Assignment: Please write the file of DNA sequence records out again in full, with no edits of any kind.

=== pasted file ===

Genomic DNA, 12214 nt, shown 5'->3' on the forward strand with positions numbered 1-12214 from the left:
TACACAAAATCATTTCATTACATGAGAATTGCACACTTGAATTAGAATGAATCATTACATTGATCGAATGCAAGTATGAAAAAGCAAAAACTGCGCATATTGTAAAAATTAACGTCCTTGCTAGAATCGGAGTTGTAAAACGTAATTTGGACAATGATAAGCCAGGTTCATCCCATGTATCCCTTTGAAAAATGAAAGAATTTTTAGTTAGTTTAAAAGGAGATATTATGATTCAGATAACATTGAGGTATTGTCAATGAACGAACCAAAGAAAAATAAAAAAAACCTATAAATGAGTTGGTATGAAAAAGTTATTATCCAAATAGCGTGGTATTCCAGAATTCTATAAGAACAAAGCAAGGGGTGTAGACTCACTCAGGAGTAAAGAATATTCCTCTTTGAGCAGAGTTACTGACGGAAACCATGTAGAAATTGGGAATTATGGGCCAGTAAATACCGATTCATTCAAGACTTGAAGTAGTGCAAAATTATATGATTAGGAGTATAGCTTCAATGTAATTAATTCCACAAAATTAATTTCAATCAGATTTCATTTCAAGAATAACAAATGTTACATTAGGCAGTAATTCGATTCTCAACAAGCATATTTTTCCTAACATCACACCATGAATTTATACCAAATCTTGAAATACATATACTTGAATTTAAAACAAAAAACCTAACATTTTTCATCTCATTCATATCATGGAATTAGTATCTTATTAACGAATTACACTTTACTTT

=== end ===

Genomic DNA, 12214 nt, shown 5'->3' on the forward strand with positions numbered 1-12214 from the left:
TACACAAAATCATTTCATTACATGAGAATTGCACACTTGAATTAGAATGAATCATTACATTGATCGAATGCAAGTATGAAAAAGCAAAAACTGCGCATATTGTAAAAATTAACGTCCTTGCTAGAATCGGAGTTGTAAAACGTAATTTGGACAATGATAAGCCAGGTTCATCCCATGTATCCCTTTGAAAAATGAAAGAATTTTTAGTTAGTTTAAAAGGAGATATTATGATTCAGATAACATTGAGGTATTGTCAATGAACGAACCAAAGAAAAATAAAAAAAACCTATAAATGAGTTGGTATGAAAAAGTTATTATCCAAATAGCGTGGTATTCCAGAATTCTATAAGAACAAAGCAAGGGGTGTAGACTCACTCAGGAGTAAAGAATATTCCTCTTTGAGCAGAGTTACTGACGGAAACCATGTAGAAATTGGGAATTATGGGCCAGTAAATACCGATTCATTCAAGACTTGAAGTAGTGCAAAATTATATGATTAGGAGTATAGCTTCAATGTAATTAATTCCACAAAATTAATTTCAATCAGATTTCATTTCAAGAATAACAAATGTTACATTAGGCAGTAATTCGATTCTCAACAAGCATATTTTTCCTAACATCACACCATGAATTTATACCAAATCTTGAAATACATATACTTGAATTTAAAACAAAAAACCTAACATTTTTCATCTCATTCATATCATGGAATTAGTATCTTATTAACGAATTACACTTTACTTT